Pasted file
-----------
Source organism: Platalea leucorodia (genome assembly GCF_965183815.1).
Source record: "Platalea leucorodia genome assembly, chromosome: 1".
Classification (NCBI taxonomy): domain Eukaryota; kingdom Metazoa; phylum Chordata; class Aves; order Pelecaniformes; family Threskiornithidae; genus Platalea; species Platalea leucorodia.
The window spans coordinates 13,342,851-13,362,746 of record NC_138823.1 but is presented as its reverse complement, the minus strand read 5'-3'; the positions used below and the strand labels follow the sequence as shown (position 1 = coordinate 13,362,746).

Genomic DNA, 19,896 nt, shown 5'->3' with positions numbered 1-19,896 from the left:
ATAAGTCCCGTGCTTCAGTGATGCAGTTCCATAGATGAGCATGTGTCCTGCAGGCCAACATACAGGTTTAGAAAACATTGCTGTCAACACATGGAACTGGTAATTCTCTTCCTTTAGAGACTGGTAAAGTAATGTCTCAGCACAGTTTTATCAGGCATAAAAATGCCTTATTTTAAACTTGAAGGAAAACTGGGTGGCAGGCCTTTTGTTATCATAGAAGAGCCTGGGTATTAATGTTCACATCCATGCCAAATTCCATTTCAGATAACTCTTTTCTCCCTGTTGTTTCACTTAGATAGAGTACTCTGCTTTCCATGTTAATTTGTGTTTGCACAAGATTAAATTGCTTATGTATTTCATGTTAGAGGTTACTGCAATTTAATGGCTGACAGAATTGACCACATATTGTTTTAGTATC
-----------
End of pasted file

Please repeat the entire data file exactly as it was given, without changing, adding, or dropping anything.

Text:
Source organism: Platalea leucorodia (genome assembly GCF_965183815.1).
Source record: "Platalea leucorodia genome assembly, chromosome: 1".
Classification (NCBI taxonomy): domain Eukaryota; kingdom Metazoa; phylum Chordata; class Aves; order Pelecaniformes; family Threskiornithidae; genus Platalea; species Platalea leucorodia.
The window spans coordinates 13,342,851-13,362,746 of record NC_138823.1 but is presented as its reverse complement, the minus strand read 5'-3'; the positions used below and the strand labels follow the sequence as shown (position 1 = coordinate 13,362,746).

Genomic DNA, 19,896 nt, shown 5'->3' with positions numbered 1-19,896 from the left:
ATAAGTCCCGTGCTTCAGTGATGCAGTTCCATAGATGAGCATGTGTCCTGCAGGCCAACATACAGGTTTAGAAAACATTGCTGTCAACACATGGAACTGGTAATTCTCTTCCTTTAGAGACTGGTAAAGTAATGTCTCAGCACAGTTTTATCAGGCATAAAAATGCCTTATTTTAAACTTGAAGGAAAACTGGGTGGCAGGCCTTTTGTTATCATAGAAGAGCCTGGGTATTAATGTTCACATCCATGCCAAATTCCATTTCAGATAACTCTTTTCTCCCTGTTGTTTCACTTAGATAGAGTACTCTGCTTTCCATGTTAATTTGTGTTTGCACAAGATTAAATTGCTTATGTATTTCATGTTAGAGGTTACTGCAATTTAATGGCTGACAGAATTGACCACATATTGTTTTAGTATC